Under the watchful editorial regime at RL, meanwhile, broadcasters produced content for the Soviet Union in nine languages and packaged said content as the more-or-less spontaneously expressed dissident sentiment of the Soviet émigré community in Europe. But Soviet listeners and anyone who knew anything about internal Soviet politics knew that the different nationalities in the USSR shared a long history of heated disagreement among themselves on a vast array of political and cultural questions; the idea that they spoke with one unified voice against Soviet rule was ridiculous. Rutgers University historian Melissa Feinberg has shown that Radio Free Europe also created a strange “feedback loop” whereby the individuals most likely to listen to its broadcasts and believe its reports on the communist betrayals of their countries were also those most likely to defect to the West.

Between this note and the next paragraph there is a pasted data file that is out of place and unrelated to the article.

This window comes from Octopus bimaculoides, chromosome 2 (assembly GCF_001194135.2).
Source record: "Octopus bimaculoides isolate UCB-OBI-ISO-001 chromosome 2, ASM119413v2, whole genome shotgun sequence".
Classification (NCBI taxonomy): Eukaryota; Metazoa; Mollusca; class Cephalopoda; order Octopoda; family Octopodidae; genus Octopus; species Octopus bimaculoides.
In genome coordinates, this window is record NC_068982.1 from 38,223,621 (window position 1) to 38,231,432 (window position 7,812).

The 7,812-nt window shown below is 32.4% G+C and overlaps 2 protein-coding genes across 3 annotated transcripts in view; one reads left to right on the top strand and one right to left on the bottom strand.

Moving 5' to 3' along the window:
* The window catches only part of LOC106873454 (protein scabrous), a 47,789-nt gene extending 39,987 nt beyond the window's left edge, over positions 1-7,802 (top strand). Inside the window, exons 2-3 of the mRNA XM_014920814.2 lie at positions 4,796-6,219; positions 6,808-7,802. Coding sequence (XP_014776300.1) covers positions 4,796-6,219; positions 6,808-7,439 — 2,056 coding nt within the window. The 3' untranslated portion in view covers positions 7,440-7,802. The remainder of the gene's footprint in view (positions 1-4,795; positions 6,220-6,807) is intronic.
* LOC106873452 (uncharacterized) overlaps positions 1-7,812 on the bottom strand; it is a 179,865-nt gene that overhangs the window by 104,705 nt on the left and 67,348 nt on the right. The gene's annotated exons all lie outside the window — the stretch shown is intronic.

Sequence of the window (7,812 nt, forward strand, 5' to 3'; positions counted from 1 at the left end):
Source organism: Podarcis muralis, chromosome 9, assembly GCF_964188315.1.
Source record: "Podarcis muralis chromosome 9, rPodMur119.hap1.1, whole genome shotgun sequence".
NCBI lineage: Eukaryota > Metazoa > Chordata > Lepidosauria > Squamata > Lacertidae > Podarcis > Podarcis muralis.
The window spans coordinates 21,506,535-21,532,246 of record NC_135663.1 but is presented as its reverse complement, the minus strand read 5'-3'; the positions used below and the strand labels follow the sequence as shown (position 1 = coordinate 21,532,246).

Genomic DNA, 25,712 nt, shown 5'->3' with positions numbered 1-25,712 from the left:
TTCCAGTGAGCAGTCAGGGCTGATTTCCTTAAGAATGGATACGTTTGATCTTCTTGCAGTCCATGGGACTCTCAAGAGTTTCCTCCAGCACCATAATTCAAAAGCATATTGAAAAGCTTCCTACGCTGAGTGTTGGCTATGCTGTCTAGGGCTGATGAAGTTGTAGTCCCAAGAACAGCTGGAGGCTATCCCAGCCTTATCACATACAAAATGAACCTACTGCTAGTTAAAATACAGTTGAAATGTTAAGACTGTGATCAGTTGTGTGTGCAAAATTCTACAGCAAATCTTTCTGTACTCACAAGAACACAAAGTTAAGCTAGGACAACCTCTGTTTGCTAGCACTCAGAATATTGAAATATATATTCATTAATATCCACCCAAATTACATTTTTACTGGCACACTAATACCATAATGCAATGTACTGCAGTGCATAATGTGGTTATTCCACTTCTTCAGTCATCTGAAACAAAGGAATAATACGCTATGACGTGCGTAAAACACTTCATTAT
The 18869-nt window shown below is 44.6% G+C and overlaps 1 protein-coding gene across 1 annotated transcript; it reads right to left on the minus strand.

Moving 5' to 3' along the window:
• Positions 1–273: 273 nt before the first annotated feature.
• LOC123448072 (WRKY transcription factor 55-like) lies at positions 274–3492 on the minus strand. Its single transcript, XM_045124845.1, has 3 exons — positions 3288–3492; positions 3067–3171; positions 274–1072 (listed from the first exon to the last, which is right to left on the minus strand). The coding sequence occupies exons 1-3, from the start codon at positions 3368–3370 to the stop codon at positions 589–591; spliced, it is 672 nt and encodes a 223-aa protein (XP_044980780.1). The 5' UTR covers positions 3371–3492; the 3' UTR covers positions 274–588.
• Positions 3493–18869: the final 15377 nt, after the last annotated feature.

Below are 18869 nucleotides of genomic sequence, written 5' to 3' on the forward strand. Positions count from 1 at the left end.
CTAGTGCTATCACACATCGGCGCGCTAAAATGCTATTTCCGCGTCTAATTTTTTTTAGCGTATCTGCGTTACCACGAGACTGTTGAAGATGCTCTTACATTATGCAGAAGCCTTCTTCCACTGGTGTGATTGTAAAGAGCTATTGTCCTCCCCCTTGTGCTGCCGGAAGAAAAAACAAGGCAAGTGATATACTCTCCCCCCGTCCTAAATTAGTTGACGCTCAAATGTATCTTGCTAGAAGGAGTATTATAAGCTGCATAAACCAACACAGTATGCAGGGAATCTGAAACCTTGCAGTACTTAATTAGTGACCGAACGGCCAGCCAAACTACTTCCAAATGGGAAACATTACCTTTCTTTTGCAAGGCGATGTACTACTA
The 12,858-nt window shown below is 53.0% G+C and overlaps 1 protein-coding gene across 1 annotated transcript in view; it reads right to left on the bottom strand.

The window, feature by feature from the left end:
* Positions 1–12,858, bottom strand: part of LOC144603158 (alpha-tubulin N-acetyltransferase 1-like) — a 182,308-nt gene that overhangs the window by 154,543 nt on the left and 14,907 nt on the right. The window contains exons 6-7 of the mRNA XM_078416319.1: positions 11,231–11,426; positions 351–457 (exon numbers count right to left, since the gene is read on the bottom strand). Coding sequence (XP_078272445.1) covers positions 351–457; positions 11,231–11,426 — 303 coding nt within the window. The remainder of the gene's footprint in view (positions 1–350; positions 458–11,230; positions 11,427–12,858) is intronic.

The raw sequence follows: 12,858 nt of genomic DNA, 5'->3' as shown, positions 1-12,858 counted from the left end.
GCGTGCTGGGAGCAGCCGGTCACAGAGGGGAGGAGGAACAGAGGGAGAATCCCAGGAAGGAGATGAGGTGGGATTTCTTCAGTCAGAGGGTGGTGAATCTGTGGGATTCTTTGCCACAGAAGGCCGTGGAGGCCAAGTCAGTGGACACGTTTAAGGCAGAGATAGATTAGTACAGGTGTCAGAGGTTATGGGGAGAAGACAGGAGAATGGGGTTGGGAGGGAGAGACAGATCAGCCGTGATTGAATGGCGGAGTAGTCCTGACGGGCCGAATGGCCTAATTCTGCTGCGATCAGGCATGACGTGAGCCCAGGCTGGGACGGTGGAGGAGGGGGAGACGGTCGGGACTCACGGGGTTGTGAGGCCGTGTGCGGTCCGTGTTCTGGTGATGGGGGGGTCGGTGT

There was an elegantly hermetic quality to the generation of this self-ratifying ideological feedback. Once free, RFE émigré journalists—eager for news about the situation in their home country—would interview recent defectors. But the defectors would often parrot back the very same RFE assessments they had heard on the radio (even the fabricated ones)—thus reinforcing false perceptions of what was actually happening on the other side of the Iron Curtain. In the early 1950s, the transmission of American agitprop had become a sufficiently effective (if factually porous) obstacle to East European governments’ own mass persuasion campaigns that they began running countermeasures. Technicians in the Soviet bloc started jamming the American broadcasts while government officials launched their own anti-Western and anticapitalist propaganda offensives. In the early years of the Cold War, rivers of disinformation flowed both east and west across Europe—another reminder that digital-age “fake news” delivery systems are mainly more rapid-fire versions of age-old techniques to contaminate the flow of information from all ideological vantages.
Sweet Sounds of Liberty